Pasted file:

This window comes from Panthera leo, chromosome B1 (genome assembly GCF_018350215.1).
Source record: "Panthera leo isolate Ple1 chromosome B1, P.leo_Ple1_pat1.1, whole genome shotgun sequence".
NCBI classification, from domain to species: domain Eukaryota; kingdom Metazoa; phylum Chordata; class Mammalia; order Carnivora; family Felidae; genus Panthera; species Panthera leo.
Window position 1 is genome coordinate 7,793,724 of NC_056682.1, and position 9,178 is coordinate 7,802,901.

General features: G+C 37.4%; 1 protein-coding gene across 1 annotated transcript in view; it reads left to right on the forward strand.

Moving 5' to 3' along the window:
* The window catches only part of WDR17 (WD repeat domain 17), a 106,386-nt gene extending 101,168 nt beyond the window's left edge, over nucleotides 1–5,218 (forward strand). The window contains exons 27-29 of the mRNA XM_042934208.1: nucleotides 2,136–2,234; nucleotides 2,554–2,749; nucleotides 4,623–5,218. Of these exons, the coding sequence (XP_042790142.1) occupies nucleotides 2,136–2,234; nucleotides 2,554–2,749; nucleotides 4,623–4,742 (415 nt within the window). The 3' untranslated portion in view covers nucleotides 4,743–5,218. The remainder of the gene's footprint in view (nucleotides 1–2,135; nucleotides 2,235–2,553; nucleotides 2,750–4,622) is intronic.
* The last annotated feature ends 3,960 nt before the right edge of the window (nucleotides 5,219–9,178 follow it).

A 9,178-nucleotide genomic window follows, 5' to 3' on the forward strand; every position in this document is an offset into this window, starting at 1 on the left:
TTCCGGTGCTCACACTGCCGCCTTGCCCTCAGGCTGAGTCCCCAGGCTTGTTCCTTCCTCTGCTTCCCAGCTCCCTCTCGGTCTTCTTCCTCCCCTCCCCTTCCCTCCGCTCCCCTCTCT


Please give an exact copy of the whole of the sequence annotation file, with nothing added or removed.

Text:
This window comes from Panthera leo, chromosome B1 (genome assembly GCF_018350215.1).
Source record: "Panthera leo isolate Ple1 chromosome B1, P.leo_Ple1_pat1.1, whole genome shotgun sequence".
NCBI classification, from domain to species: domain Eukaryota; kingdom Metazoa; phylum Chordata; class Mammalia; order Carnivora; family Felidae; genus Panthera; species Panthera leo.
Window position 1 is genome coordinate 7,793,724 of NC_056682.1, and position 9,178 is coordinate 7,802,901.

General features: G+C 37.4%; 1 protein-coding gene across 1 annotated transcript in view; it reads left to right on the forward strand.

Moving 5' to 3' along the window:
* The window catches only part of WDR17 (WD repeat domain 17), a 106,386-nt gene extending 101,168 nt beyond the window's left edge, over nucleotides 1–5,218 (forward strand). The window contains exons 27-29 of the mRNA XM_042934208.1: nucleotides 2,136–2,234; nucleotides 2,554–2,749; nucleotides 4,623–5,218. Of these exons, the coding sequence (XP_042790142.1) occupies nucleotides 2,136–2,234; nucleotides 2,554–2,749; nucleotides 4,623–4,742 (415 nt within the window). The 3' untranslated portion in view covers nucleotides 4,743–5,218. The remainder of the gene's footprint in view (nucleotides 1–2,135; nucleotides 2,235–2,553; nucleotides 2,750–4,622) is intronic.
* The last annotated feature ends 3,960 nt before the right edge of the window (nucleotides 5,219–9,178 follow it).

A 9,178-nucleotide genomic window follows, 5' to 3' on the forward strand; every position in this document is an offset into this window, starting at 1 on the left:
TTCCGGTGCTCACACTGCCGCCTTGCCCTCAGGCTGAGTCCCCAGGCTTGTTCCTTCCTCTGCTTCCCAGCTCCCTCTCGGTCTTCTTCCTCCCCTCCCCTTCCCTCCGCTCCCCTCTCT